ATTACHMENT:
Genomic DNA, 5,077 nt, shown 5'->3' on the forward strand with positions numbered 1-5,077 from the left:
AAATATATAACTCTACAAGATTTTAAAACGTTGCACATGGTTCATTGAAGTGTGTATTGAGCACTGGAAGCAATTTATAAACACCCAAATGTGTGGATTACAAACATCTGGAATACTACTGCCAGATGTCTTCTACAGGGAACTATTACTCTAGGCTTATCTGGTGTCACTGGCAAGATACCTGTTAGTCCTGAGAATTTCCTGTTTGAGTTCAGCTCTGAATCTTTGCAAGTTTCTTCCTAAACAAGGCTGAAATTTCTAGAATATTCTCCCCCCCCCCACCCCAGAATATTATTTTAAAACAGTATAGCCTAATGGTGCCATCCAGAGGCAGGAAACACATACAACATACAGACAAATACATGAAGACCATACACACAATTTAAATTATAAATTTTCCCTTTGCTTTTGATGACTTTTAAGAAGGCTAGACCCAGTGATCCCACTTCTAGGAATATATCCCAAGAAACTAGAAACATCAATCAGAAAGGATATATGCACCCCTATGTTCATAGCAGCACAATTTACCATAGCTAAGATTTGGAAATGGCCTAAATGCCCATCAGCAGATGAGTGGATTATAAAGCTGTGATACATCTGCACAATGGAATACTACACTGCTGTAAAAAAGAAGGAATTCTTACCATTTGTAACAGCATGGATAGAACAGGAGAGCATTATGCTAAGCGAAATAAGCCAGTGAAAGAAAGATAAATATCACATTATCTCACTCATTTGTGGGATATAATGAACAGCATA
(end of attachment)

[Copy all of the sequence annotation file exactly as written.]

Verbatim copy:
Genomic DNA, 5,077 nt, shown 5'->3' on the forward strand with positions numbered 1-5,077 from the left:
AAATATATAACTCTACAAGATTTTAAAACGTTGCACATGGTTCATTGAAGTGTGTATTGAGCACTGGAAGCAATTTATAAACACCCAAATGTGTGGATTACAAACATCTGGAATACTACTGCCAGATGTCTTCTACAGGGAACTATTACTCTAGGCTTATCTGGTGTCACTGGCAAGATACCTGTTAGTCCTGAGAATTTCCTGTTTGAGTTCAGCTCTGAATCTTTGCAAGTTTCTTCCTAAACAAGGCTGAAATTTCTAGAATATTCTCCCCCCCCCCACCCCAGAATATTATTTTAAAACAGTATAGCCTAATGGTGCCATCCAGAGGCAGGAAACACATACAACATACAGACAAATACATGAAGACCATACACACAATTTAAATTATAAATTTTCCCTTTGCTTTTGATGACTTTTAAGAAGGCTAGACCCAGTGATCCCACTTCTAGGAATATATCCCAAGAAACTAGAAACATCAATCAGAAAGGATATATGCACCCCTATGTTCATAGCAGCACAATTTACCATAGCTAAGATTTGGAAATGGCCTAAATGCCCATCAGCAGATGAGTGGATTATAAAGCTGTGATACATCTGCACAATGGAATACTACACTGCTGTAAAAAAGAAGGAATTCTTACCATTTGTAACAGCATGGATAGAACAGGAGAGCATTATGCTAAGCGAAATAAGCCAGTGAAAGAAAGATAAATATCACATTATCTCACTCATTTGTGGGATATAATGAACAGCATA